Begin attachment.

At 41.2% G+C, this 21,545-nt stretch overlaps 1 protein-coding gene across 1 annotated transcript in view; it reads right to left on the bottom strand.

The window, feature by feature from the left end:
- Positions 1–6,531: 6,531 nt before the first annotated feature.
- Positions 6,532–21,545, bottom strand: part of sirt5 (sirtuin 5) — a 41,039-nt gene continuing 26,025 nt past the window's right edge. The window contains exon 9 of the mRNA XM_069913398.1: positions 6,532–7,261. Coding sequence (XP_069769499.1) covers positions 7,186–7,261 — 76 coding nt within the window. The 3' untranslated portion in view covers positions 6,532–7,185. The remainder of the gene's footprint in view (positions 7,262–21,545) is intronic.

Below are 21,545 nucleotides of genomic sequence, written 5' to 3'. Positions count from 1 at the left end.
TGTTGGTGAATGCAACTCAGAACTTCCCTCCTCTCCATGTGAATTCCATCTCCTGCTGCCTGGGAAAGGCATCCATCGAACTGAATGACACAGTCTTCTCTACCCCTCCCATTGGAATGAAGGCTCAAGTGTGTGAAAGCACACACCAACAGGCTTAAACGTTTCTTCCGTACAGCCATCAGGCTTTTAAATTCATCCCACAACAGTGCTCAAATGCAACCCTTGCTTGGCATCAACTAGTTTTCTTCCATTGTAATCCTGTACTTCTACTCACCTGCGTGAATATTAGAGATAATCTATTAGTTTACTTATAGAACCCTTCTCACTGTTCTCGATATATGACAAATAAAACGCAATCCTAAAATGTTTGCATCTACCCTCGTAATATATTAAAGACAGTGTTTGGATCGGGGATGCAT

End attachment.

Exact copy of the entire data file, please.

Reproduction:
At 41.2% G+C, this 21,545-nt stretch overlaps 1 protein-coding gene across 1 annotated transcript in view; it reads right to left on the bottom strand.

The window, feature by feature from the left end:
- Positions 1–6,531: 6,531 nt before the first annotated feature.
- Positions 6,532–21,545, bottom strand: part of sirt5 (sirtuin 5) — a 41,039-nt gene continuing 26,025 nt past the window's right edge. The window contains exon 9 of the mRNA XM_069913398.1: positions 6,532–7,261. Coding sequence (XP_069769499.1) covers positions 7,186–7,261 — 76 coding nt within the window. The 3' untranslated portion in view covers positions 6,532–7,185. The remainder of the gene's footprint in view (positions 7,262–21,545) is intronic.

Below are 21,545 nucleotides of genomic sequence, written 5' to 3'. Positions count from 1 at the left end.
TGTTGGTGAATGCAACTCAGAACTTCCCTCCTCTCCATGTGAATTCCATCTCCTGCTGCCTGGGAAAGGCATCCATCGAACTGAATGACACAGTCTTCTCTACCCCTCCCATTGGAATGAAGGCTCAAGTGTGTGAAAGCACACACCAACAGGCTTAAACGTTTCTTCCGTACAGCCATCAGGCTTTTAAATTCATCCCACAACAGTGCTCAAATGCAACCCTTGCTTGGCATCAACTAGTTTTCTTCCATTGTAATCCTGTACTTCTACTCACCTGCGTGAATATTAGAGATAATCTATTAGTTTACTTATAGAACCCTTCTCACTGTTCTCGATATATGACAAATAAAACGCAATCCTAAAATGTTTGCATCTACCCTCGTAATATATTAAAGACAGTGTTTGGATCGGGGATGCAT